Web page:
Doing science should be wayfinding (pathfinding), says #TimIngold , gaining grounding in the art of paying attention, towards research as the pursuit of truth. Truth is more than objective facts, where science and art are embraced with materials, so that we can see the quality inside the natural world as it forms, rather than as the artifacts after it’s dead.
[42:00] So this it is the fundamental problem with science, that it is founded on a dilemma, that it tells us that we are parts of the world, and yet it can only have the knowledge it has by saying that as scientists, we stand outside the world.
[42:23] So we need to be able to show how knowledge can grow from the inside of being, from the crucible of our participatory and observational of involvement with the world around us, that is, within the give-and-take of life.
[42:37] And of course that takes us right back to the issue of data, from which I began. And it takes us also to the idea of research which is a central topic for this conference.
[42:53] Research again is one of those words that has become used and abused to the point that no one any longer knows exactly what it means.
[43:01] Or, it’s lost its grounding. And I want to insist that research is, and must be, the pursuit of truth. If we live …. If we lose that — if we say “oh truth, that’s too hot to handle, I don’t know what truth is” — then we we lose any grounding for research as a legitimate and ethical activity.
[43:23] Now, of course, there are all sorts of ways of defining truth, but here is mine: Truth, I argue, is the unison of imagination and experience in a world to which we are alive and that is alive to us.
[43:45] That means that truth depends on our full and unqualified participation in the world, from which it follows to, that truth is absolutely not the same as objectivity These are very different things.
[44:01] And I think at the moment we are in grave danger of conflating truth and objectivity because of the current panic about post-truth. Nobody wants post truth but most of the people, most of the commentators, who are warning us of the dangers of a post truth era, in which sort of anything goes, in which using the data one can invent any kind of story, is that they’re assuming that truth means pure and simple objective fact.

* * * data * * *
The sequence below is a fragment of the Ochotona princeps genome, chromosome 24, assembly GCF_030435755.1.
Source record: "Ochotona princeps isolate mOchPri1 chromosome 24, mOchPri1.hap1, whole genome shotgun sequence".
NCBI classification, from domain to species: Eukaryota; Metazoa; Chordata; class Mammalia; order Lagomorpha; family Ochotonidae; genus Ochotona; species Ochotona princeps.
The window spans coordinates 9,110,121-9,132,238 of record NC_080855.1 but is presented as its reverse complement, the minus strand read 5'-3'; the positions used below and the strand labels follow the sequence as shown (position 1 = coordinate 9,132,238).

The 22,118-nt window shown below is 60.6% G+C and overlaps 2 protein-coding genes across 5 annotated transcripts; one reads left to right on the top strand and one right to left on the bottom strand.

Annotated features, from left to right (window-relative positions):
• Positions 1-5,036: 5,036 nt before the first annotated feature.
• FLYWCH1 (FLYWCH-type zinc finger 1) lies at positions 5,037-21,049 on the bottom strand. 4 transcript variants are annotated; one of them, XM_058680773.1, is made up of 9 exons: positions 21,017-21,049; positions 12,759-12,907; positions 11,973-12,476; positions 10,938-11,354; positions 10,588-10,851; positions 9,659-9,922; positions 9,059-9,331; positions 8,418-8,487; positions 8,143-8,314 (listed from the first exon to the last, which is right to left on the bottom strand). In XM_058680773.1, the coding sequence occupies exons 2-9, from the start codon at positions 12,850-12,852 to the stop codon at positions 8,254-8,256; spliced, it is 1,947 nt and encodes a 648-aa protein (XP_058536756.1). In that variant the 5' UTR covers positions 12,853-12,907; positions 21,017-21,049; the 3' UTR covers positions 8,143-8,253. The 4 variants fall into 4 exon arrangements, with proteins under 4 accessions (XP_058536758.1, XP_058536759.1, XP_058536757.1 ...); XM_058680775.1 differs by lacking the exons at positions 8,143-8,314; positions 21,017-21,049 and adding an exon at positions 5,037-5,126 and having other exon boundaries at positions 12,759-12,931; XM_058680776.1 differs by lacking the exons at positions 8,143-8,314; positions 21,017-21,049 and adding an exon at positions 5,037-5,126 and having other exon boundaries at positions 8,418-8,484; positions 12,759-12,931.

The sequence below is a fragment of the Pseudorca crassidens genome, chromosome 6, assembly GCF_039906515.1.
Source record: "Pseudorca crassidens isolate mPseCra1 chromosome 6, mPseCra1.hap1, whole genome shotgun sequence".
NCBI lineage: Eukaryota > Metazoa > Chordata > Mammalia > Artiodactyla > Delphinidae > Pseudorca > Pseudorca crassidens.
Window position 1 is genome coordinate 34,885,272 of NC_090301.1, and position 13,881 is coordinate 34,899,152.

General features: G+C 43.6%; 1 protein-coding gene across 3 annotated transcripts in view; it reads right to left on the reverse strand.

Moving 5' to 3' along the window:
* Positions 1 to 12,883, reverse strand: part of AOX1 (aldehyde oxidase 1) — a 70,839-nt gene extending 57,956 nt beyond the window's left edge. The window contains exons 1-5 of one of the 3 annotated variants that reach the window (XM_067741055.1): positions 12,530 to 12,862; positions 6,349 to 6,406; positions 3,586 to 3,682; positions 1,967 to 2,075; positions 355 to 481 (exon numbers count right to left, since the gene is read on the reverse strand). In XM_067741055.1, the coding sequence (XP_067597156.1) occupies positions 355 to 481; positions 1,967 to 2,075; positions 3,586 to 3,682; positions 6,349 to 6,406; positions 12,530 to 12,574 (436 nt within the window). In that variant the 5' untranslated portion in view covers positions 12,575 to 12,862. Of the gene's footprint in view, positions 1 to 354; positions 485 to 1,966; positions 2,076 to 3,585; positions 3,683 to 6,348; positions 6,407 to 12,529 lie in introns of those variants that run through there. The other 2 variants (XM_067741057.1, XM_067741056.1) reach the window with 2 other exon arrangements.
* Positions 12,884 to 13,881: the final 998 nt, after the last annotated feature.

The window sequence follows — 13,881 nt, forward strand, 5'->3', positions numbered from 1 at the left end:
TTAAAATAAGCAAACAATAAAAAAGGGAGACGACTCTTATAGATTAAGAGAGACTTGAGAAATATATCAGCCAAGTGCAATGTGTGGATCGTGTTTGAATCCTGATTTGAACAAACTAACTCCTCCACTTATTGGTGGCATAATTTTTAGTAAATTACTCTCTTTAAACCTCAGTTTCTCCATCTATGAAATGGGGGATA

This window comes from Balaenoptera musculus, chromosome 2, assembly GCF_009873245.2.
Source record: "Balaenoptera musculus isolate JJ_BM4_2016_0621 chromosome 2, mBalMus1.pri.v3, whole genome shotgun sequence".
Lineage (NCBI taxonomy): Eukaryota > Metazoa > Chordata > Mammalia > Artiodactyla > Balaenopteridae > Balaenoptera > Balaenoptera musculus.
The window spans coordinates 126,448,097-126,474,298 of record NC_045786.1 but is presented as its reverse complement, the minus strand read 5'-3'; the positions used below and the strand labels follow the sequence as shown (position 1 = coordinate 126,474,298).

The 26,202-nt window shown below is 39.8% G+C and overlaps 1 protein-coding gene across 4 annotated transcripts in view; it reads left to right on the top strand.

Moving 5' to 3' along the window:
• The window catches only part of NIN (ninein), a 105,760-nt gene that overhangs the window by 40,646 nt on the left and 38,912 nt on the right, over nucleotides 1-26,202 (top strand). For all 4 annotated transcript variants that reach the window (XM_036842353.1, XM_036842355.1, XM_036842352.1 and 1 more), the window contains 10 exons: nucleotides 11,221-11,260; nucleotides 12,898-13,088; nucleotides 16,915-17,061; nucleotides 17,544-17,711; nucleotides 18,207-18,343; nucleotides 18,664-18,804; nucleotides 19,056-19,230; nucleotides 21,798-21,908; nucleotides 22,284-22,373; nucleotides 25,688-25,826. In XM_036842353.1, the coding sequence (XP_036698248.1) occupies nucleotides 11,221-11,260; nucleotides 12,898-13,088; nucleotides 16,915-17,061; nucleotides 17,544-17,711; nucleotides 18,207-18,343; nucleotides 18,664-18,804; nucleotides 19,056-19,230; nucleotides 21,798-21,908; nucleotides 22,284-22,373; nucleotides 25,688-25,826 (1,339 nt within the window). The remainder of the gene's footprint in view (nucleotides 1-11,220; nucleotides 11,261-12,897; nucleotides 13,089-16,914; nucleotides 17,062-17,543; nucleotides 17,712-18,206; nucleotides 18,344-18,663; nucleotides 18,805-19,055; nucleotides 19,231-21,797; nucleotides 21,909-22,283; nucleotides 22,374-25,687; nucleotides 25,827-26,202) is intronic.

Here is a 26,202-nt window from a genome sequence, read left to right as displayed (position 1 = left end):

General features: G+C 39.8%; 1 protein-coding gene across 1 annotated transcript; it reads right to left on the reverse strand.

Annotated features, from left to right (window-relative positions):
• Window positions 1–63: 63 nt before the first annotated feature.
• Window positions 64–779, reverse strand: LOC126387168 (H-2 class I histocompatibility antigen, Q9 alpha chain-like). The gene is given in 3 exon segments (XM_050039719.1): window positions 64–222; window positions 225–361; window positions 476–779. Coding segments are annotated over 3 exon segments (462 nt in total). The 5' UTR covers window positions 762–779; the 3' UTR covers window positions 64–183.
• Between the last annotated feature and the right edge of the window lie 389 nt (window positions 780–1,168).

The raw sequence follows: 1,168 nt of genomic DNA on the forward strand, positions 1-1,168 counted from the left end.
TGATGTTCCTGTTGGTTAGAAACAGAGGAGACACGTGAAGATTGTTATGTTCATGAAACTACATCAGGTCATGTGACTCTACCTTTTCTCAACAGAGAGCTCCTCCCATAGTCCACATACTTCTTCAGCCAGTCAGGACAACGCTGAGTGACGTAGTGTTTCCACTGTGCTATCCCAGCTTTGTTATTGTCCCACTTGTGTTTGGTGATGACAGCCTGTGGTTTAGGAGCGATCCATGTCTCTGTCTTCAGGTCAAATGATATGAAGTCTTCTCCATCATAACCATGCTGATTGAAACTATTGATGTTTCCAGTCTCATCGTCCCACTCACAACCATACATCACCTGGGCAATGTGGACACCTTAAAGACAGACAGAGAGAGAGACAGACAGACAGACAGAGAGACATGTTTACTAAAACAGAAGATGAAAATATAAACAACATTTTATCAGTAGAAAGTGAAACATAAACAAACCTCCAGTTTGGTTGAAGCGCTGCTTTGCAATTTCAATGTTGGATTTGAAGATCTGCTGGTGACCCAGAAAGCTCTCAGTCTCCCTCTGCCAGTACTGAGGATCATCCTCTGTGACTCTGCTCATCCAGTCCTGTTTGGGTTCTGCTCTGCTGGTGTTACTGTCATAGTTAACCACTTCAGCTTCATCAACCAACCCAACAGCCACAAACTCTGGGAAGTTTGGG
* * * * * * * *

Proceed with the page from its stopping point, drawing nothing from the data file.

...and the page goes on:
[44:37] it was a pure and simple objective fact that there were more people at Obama’s inauguration than a Trump’s. Okay. And it was post truth to pretend otherwise but if that is all we mean by truth — how many people were at the inauguration, was it this number or that number — then that is a very very reduced a very impoverished sense of what truth is. And I think it’s a real challenge — and this is a challenge for art as much as anything — to insist upon what truth means, beyond the mere facts of objectivity. […]
[45:14] At the end of the 19th century, the chemist Friedrich August Kekulé …
[45:48] … He said to the to the aspiring scientist: Note every footprint, every bent twig, every fallen leaf, and there you will see where next to place your feet. So. An then he called this way of doing science — and, so, you’re going walking very delicately through through the woods, and noting every twig, every every fallen leaf, and then deciding, yes, that’s the next place to put your feet — he called that pathfinding. And he thought of science as a pathfinding — or I would call it wayfaring. And the thing is, that the path finder corresponds with things in their formation rather than being informed by what is already precipitated out.
[46:34] The pathfinder doesn’t just collect, but accepts, what the world has to offer because he is paying acute attention to everything. And I think it’s here rather than [rather than] in arrogating to itself the authority to represent a given reality, it is here that science can join with art as a way of knowing in being. That is that in practice the hands and minds of scientists, just like the hands and minds of artists, absorb into their ways of working a perceptual acuity attuned to the materials that have captured their attention.
[47:18] And so as these materials vary, so does experience. And what that suggests is that in practice scientists are differentiated by their actual experience of working with stuff. That a glaciologist, really having spent so much time with ice, really appreciates — and in a tactile haptic way — the qualities of ice. It’s almost looking at ice with icy eyes and … and a botanist, or a mycologist, as my dad was, would … look at fungi with … eyes that already have a sort of fungal quality inside them. And that was the science that I grew up with as the son of a mycologist.
[48:02] In my childhood, in which we were — I and like my peers were — felt a sort of wonder in the beauty of the natural world. It was a it was a science founded in care, in attentiveness, and in gratitude, for what we owe the world, for our existence
[48:27] What concerns me now is that science, as it is presented to schoolchildren today, has turned Wonder and gratitude into commodities. They no longer guide its practices. They no longer guide the practices of science. but are used … to advertise its results, so that more and more science has listed art in order to promote its hard sell. To offer images that beautify its results, that soften its impact, and mask often its collusions with corporations whose only interest in research is that it should drive innovation. Because in a neoliberal economy of knowledge, only what is new, sells.
Source: Tim Ingold, “”The Art of Paying Attention” | The Art of Research VI Conference: Catalyses, Interventions, Transformations | November 29, 2017, Espoo, Finland at http://artofresearch2017.aalto.fi/programme.html . Video at https://www.youtube.com/watch?v=2Mytf4ZSqQs